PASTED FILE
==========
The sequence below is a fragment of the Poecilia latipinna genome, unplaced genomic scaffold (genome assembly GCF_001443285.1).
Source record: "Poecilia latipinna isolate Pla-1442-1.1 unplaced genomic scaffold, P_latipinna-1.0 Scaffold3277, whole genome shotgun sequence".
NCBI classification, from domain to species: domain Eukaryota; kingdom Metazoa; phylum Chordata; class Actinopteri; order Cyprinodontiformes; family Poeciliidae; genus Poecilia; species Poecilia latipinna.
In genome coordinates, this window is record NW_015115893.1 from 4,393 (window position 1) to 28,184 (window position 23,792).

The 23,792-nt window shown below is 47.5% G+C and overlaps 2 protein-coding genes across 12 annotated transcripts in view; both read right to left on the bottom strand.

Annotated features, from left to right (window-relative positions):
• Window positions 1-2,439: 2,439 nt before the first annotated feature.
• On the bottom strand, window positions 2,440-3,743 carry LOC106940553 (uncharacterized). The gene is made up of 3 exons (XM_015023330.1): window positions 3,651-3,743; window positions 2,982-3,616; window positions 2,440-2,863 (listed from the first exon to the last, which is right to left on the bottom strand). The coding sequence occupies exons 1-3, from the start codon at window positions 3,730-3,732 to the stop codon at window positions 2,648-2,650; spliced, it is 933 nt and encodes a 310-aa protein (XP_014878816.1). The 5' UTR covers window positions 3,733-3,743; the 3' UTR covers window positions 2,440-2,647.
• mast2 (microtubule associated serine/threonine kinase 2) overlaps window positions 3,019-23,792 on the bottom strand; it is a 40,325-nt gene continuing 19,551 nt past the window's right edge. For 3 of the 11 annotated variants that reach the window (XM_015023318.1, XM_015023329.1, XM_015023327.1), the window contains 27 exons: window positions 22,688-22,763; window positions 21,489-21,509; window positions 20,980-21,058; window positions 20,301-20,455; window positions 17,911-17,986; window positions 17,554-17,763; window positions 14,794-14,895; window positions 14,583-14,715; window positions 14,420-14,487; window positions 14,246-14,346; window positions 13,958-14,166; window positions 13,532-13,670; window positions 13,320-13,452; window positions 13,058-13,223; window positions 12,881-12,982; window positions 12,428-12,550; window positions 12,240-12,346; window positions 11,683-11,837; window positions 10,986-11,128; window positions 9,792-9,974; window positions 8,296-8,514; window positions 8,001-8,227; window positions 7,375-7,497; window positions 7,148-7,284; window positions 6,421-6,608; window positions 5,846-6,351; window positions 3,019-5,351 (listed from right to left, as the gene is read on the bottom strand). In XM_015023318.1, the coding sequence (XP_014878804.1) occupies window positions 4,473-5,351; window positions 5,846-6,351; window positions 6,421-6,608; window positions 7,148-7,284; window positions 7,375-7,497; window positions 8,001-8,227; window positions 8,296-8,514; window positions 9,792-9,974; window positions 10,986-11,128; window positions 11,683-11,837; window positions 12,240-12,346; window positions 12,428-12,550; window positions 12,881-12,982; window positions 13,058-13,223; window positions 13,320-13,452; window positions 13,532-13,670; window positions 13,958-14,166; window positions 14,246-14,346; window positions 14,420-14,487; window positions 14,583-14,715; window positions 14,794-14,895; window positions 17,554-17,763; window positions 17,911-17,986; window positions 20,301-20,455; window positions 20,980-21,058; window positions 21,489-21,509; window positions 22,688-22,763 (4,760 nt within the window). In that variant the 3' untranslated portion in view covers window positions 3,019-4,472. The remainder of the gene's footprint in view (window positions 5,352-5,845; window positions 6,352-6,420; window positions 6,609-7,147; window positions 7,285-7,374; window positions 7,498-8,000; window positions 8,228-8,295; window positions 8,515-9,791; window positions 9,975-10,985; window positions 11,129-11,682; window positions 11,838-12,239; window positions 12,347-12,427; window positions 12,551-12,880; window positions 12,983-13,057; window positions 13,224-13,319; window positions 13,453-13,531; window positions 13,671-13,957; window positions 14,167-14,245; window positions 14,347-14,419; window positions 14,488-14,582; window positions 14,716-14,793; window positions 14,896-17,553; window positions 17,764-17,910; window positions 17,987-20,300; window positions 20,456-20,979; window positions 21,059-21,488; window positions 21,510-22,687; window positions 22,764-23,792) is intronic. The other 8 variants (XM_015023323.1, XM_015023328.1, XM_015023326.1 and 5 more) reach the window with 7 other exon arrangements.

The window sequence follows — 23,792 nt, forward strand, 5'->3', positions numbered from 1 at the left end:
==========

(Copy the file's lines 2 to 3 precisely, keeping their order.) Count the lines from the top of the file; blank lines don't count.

Source record: "Poecilia latipinna isolate Pla-1442-1.1 unplaced genomic scaffold, P_latipinna-1.0 Scaffold3277, whole genome shotgun sequence".
NCBI classification, from domain to species: domain Eukaryota; kingdom Metazoa; phylum Chordata; class Actinopteri; order Cyprinodontiformes; family Poeciliidae; genus Poecilia; species Poecilia latipinna.